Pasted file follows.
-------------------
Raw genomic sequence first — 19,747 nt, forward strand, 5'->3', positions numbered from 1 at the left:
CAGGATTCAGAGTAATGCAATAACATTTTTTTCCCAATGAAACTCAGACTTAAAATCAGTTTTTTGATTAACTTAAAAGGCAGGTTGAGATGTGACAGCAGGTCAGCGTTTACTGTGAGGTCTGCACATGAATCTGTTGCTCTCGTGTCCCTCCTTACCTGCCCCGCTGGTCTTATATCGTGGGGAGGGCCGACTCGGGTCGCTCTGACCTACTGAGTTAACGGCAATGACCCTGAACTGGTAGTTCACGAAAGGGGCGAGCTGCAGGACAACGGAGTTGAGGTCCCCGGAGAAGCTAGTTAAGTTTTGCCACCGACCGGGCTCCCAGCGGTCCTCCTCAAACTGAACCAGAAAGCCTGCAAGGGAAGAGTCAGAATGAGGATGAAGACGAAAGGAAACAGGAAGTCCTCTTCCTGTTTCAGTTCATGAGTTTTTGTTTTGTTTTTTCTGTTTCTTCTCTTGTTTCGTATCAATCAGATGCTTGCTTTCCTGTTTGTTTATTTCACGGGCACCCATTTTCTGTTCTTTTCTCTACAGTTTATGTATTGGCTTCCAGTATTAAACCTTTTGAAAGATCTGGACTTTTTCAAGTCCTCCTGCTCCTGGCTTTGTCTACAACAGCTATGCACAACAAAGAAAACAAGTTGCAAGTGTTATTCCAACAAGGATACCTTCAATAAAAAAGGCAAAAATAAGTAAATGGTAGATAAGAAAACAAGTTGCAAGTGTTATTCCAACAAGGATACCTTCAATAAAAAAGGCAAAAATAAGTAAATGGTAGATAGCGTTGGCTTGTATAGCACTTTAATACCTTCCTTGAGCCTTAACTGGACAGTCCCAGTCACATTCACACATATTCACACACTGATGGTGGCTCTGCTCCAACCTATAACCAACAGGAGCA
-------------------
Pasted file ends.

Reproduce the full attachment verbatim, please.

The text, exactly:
Raw genomic sequence first — 19,747 nt, forward strand, 5'->3', positions numbered from 1 at the left:
CAGGATTCAGAGTAATGCAATAACATTTTTTTCCCAATGAAACTCAGACTTAAAATCAGTTTTTTGATTAACTTAAAAGGCAGGTTGAGATGTGACAGCAGGTCAGCGTTTACTGTGAGGTCTGCACATGAATCTGTTGCTCTCGTGTCCCTCCTTACCTGCCCCGCTGGTCTTATATCGTGGGGAGGGCCGACTCGGGTCGCTCTGACCTACTGAGTTAACGGCAATGACCCTGAACTGGTAGTTCACGAAAGGGGCGAGCTGCAGGACAACGGAGTTGAGGTCCCCGGAGAAGCTAGTTAAGTTTTGCCACCGACCGGGCTCCCAGCGGTCCTCCTCAAACTGAACCAGAAAGCCTGCAAGGGAAGAGTCAGAATGAGGATGAAGACGAAAGGAAACAGGAAGTCCTCTTCCTGTTTCAGTTCATGAGTTTTTGTTTTGTTTTTTCTGTTTCTTCTCTTGTTTCGTATCAATCAGATGCTTGCTTTCCTGTTTGTTTATTTCACGGGCACCCATTTTCTGTTCTTTTCTCTACAGTTTATGTATTGGCTTCCAGTATTAAACCTTTTGAAAGATCTGGACTTTTTCAAGTCCTCCTGCTCCTGGCTTTGTCTACAACAGCTATGCACAACAAAGAAAACAAGTTGCAAGTGTTATTCCAACAAGGATACCTTCAATAAAAAAGGCAAAAATAAGTAAATGGTAGATAAGAAAACAAGTTGCAAGTGTTATTCCAACAAGGATACCTTCAATAAAAAAGGCAAAAATAAGTAAATGGTAGATAGCGTTGGCTTGTATAGCACTTTAATACCTTCCTTGAGCCTTAACTGGACAGTCCCAGTCACATTCACACATATTCACACACTGATGGTGGCTCTGCTCCAACCTATAACCAACAGGAGCA